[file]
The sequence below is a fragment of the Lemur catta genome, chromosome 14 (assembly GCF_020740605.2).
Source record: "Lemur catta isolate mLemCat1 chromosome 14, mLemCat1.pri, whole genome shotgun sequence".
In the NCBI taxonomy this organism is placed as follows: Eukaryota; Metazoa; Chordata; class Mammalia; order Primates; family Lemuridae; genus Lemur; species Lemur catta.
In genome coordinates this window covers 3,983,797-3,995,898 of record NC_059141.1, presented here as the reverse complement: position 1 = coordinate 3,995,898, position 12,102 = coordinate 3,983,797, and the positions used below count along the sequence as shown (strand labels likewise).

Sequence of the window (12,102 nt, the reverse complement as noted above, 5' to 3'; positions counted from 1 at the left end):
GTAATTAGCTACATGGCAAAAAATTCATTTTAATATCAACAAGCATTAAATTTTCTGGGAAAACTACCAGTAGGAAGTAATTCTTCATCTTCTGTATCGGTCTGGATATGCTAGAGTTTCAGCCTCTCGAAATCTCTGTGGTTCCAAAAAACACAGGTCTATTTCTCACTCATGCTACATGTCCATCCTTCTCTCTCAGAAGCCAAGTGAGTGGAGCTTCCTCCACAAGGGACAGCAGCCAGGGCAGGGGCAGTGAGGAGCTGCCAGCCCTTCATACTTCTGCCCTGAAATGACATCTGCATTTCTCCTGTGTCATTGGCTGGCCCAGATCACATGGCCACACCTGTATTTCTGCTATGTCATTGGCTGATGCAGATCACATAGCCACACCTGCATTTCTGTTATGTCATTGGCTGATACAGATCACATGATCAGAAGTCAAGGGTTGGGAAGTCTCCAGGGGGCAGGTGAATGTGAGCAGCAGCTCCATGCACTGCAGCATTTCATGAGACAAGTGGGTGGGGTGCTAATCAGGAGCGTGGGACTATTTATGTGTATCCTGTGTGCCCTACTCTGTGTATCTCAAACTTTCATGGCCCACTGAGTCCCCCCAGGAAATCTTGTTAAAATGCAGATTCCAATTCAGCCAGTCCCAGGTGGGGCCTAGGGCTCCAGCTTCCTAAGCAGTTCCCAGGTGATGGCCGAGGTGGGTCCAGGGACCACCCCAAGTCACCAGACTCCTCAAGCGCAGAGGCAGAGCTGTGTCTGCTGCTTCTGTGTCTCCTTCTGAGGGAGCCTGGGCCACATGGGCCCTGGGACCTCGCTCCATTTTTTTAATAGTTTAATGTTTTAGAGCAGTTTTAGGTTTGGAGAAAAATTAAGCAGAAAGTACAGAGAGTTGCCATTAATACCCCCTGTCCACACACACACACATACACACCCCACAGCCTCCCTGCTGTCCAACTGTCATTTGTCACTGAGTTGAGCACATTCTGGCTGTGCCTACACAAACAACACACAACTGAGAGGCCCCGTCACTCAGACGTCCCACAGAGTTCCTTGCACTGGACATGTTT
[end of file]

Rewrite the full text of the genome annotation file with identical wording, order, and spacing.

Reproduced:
The sequence below is a fragment of the Lemur catta genome, chromosome 14 (assembly GCF_020740605.2).
Source record: "Lemur catta isolate mLemCat1 chromosome 14, mLemCat1.pri, whole genome shotgun sequence".
In the NCBI taxonomy this organism is placed as follows: Eukaryota; Metazoa; Chordata; class Mammalia; order Primates; family Lemuridae; genus Lemur; species Lemur catta.
In genome coordinates this window covers 3,983,797-3,995,898 of record NC_059141.1, presented here as the reverse complement: position 1 = coordinate 3,995,898, position 12,102 = coordinate 3,983,797, and the positions used below count along the sequence as shown (strand labels likewise).

Sequence of the window (12,102 nt, the reverse complement as noted above, 5' to 3'; positions counted from 1 at the left end):
GTAATTAGCTACATGGCAAAAAATTCATTTTAATATCAACAAGCATTAAATTTTCTGGGAAAACTACCAGTAGGAAGTAATTCTTCATCTTCTGTATCGGTCTGGATATGCTAGAGTTTCAGCCTCTCGAAATCTCTGTGGTTCCAAAAAACACAGGTCTATTTCTCACTCATGCTACATGTCCATCCTTCTCTCTCAGAAGCCAAGTGAGTGGAGCTTCCTCCACAAGGGACAGCAGCCAGGGCAGGGGCAGTGAGGAGCTGCCAGCCCTTCATACTTCTGCCCTGAAATGACATCTGCATTTCTCCTGTGTCATTGGCTGGCCCAGATCACATGGCCACACCTGTATTTCTGCTATGTCATTGGCTGATGCAGATCACATAGCCACACCTGCATTTCTGTTATGTCATTGGCTGATACAGATCACATGATCAGAAGTCAAGGGTTGGGAAGTCTCCAGGGGGCAGGTGAATGTGAGCAGCAGCTCCATGCACTGCAGCATTTCATGAGACAAGTGGGTGGGGTGCTAATCAGGAGCGTGGGACTATTTATGTGTATCCTGTGTGCCCTACTCTGTGTATCTCAAACTTTCATGGCCCACTGAGTCCCCCCAGGAAATCTTGTTAAAATGCAGATTCCAATTCAGCCAGTCCCAGGTGGGGCCTAGGGCTCCAGCTTCCTAAGCAGTTCCCAGGTGATGGCCGAGGTGGGTCCAGGGACCACCCCAAGTCACCAGACTCCTCAAGCGCAGAGGCAGAGCTGTGTCTGCTGCTTCTGTGTCTCCTTCTGAGGGAGCCTGGGCCACATGGGCCCTGGGACCTCGCTCCATTTTTTTAATAGTTTAATGTTTTAGAGCAGTTTTAGGTTTGGAGAAAAATTAAGCAGAAAGTACAGAGAGTTGCCATTAATACCCCCTGTCCACACACACACACATACACACCCCACAGCCTCCCTGCTGTCCAACTGTCATTTGTCACTGAGTTGAGCACATTCTGGCTGTGCCTACACAAACAACACACAACTGAGAGGCCCCGTCACTCAGACGTCCCACAGAGTTCCTTGCACTGGACATGTTT